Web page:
June 23, 2024

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Norfolk Fishing Guide: A Complete Guide

Reading Time: 10 minutes

Tucked away in the southeastern corner of Virginia, lies the vibrant city of Norfolk. Where the Elizabeth River meets the Chesapeake Bay, this place is rich in naval history and urban charm. But it also has a hidden side that many can overlook – its dynamic angling scene. Fishing in Norfolk is more than just a pastime. It’s a true passion.

Blessed with a diverse ecosystem, the waters around Norfolk are home to quite a few game species. Each cast here is unique – be it off a city pier, from a charter boat, or in the intricate network of inlets and estuaries.

This guide is your ticket to uncovering the best spots, techniques, and secrets of fishing in Norfolk. We’ll walk you through the must-visit locations and offer insight into the most interesting species. You’ll be equipped with tips to make your angling adventure in this maritime city unforgettable. There’s a lot to unpack, so let’s get started!

Top Norfolk Fish Species

There’s no shortage of bottom fishing action, offshore haunts, fly fishing catches, and everything in between in Norfolk. Locals head to the shallow waters of the rivers for a healthy dose of Seabass, Trout, Tautog, Flounder, and Drum. Further out, the Chesapeake Bay holds large numbers of Rockfish. Meanwhile, the nearshore Atlantic is all about Cobia, Amberjack, Tuna, and even Billfish. Let’s take a closer look at the stars of the show.


A group of four anglers on the deck of a fishing boat in Norfolk, VA, each holding a large Redfish with the water visible behind them on a clear day
Photo courtesy of Sea Mee Charters

Redfish – also known as Red Drum – are truly a spectacle. They often display strong runs, especially when you’re sight fishing for them in the shallows. Reds usually average around 20–30 pounds, but giants over 40 pounds aren’t uncommon.

However, landing a Red isn’t the easiest task in the world. Norfolk anglers know that understanding their habitat and patterns is a must to get the edge over these fish. They spend a significant portion of their life in estuarine environments, closer to the coastlines. Redfish prefer grassy areas, which makes them a popular target among kayak and boat fishermen, especially around flood tides.

And Redfish fishing in Norfolk is all about responsible harvesting, of course. There are size and bag limits for Reds that you need to check in advance. Once you’ve caught your dinner, enjoy the firm, white flash that’s absolutely delicious!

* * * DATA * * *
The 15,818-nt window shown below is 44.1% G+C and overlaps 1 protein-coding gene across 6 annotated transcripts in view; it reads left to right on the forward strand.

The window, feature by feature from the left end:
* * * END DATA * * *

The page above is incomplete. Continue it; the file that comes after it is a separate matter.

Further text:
A man in sunglasses and a baseball cap holds a large Cobia fish aboard a fishing charter in Norfolk, VA, on a cloudy day with the water visible behind him
Photo courtesy of RBO Saltwater Fishing Charters

The Chesapeake Bay is a prime destination for Cobia fishing in Norfolk. These exceptionally powerful fish typically weigh around 50 pounds, although they can reach up to 100! From June to September, anglers from all over the area pack their sight fishing gear and chum, and target Cobia near the surface.

Sight fishing for Cobia can be even more exciting when you’re on the water with a knowledgeable guide. These fish can often mistake boat shadows for floating structures. They trail fishing vessels before offering powerful runs once hooked. The Lower Bay‘s main stem, the Middle Grounds, and the waters around the Chesapeake Bay Bridge Tunnel are key spots for sight fishing.

Beyond the chase, Cobia are also pretty tasty. Their mild, white, buttery meat is a delicacy, especially if you’re a fan of seared steaks or sashimi slices!


A man in a t-shirt, sunglasses, and baseball cap standing on a dock in Norfolk, VA, while holding a record-sized Spanish Mackerel with a boat visible behind him on a clear day
Photo courtesy of Havoc Charters

The waters around the Chesapeake play host to both Spanish and King Mackerel. These are fast swimmers, often skyrocketing out of the water when hooked. Both species aren’t just popular sportfishing targets but are also a rich part of the marine ecosystem, serving as prey for larger pelagic predators.

King Mackerel – also known as Kingfish – can grow upwards of 30 pounds, while their Spanish cousins are generally smaller. You can expect your typical catch to weigh somewhere around 2–5 pounds, although the reward is worth it. Both Mackerels are a rich source of Omega-3 fatty acids with juicy and flavorful meat.


Two adults stand either side of two children aboard a fishing boat in Norfolk, VA, with each of them holding a Spadefish they caught on a sunny day
Photo courtesy of Reel Release Sport Fishing

Spadefish are a unique species that grace the waters of the Chesapeake Bay. You can easily recognize them by their striking black and white vertical stripes. These fish are on the smaller side, averaging 3–5 pounds, but they fight almost like Billfish, especially on light tackle.

Consider a sight fishing trip for Spadefish near structures or over wrecks. Spades tend to hang out near various types of cover and submerged sanctuaries – both for protection and to hunt small crustaceans and mollusks. While these unique fish may not be your first choice when it comes to table fare, you can always practice catch and release.

Black Seabass